Hailing from Fargo, North Dakota, Egypt have made waves the last few years in the doom/stoner realm. They’ve toured Europe the last two years, and they are leaving very soon for a third tour. They’re just regular guys doing what they do and playing the music they love. It’s fun to write about bands that are not only local, but who I consider friends. I know they’ve paid their dues and will come to be a very respected band in the near future.
While recording their previous album, The Endless Flight, they ended up with some tracks that weren’t quite finished and others that were a bit different than those they’ve released in the past. They have chosen to release them on an EP, entitled Cracks and Lines. A few of the five songs are a bit different, but they are awesome in their own way.
“Final Heist” opens the album with a familiar, fuzzy, warm, and heavy tone from guitarist Neal Stein. The heaviness then kicks in, and vocalist Aaron Esterby comes in with his gravelly voice. The song has a bluesy feel to it, and the bridge and chorus kick ass which before leading into a foot-stomping finale that will stay stuck in your head for weeks. The title track has that organic feel once again, and Esterby’s vocals are a bit cleaner than normal. It sounds killer, and the production is flawless. The bass and guitar meld so well together, they sound like they’re going to battle in the solo parts. The mid-section of the song would make Black Sabbath proud with its riffs upon riffs, and Chad Heille’s drum parts, which fall perfectly in sync.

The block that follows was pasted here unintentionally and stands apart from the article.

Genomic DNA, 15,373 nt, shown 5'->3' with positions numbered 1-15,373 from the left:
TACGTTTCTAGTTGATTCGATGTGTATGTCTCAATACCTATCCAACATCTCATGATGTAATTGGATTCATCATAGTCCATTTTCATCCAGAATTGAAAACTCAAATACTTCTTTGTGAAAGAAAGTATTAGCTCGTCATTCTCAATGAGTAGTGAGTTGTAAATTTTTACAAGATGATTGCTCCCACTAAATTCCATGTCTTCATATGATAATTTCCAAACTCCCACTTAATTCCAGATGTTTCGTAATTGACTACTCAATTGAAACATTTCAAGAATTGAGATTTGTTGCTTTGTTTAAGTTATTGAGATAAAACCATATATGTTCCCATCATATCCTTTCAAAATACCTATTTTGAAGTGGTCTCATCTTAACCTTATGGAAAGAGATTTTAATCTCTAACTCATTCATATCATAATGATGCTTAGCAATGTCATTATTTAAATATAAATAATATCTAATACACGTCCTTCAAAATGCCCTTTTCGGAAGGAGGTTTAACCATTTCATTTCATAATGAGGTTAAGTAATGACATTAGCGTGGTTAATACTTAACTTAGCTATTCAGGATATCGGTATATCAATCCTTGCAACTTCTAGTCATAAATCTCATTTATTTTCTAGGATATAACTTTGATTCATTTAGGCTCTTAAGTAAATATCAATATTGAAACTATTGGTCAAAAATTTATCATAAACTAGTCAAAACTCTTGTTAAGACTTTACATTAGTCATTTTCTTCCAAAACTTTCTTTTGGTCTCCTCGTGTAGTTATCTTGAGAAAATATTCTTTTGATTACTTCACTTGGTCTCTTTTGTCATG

“Dirge” is an altogether different animal for Egypt. It’s slow, quiet, and laid-back. Esterby’s vocals are the focal point, and while it’s relatively short, it’s one of my favorites here. “Watchin’ You,” a KISS cover, then explodes upon your eardrums! While it doesn’t stray far from the original, Egypt certainly make the song their own. It’s a fantastic version of the song that really does show the band’s influences. “What Lights This Ocean” is another of my favorites, maybe even of all time. It clocks in at just over 13 minutes and slowly builds to a massive wall of sound in the last section of the song. Esterby’s vocals start clean and very hypnotic before turning ballsy and fierce. Stein uses his guitar to channel his emotion, and the song ends with a bang, an organ giving it a true Deep Purple feel
Egypt have a monster with this 40-minute EP. It’s huge. It opens the door to show the world that they are a force to be reckoned with.
Cracks and Lines is self-released and out now. Buy it here!
Tags: Aaron Esterby Chad Heille cracks and lines Egypt Neal Stein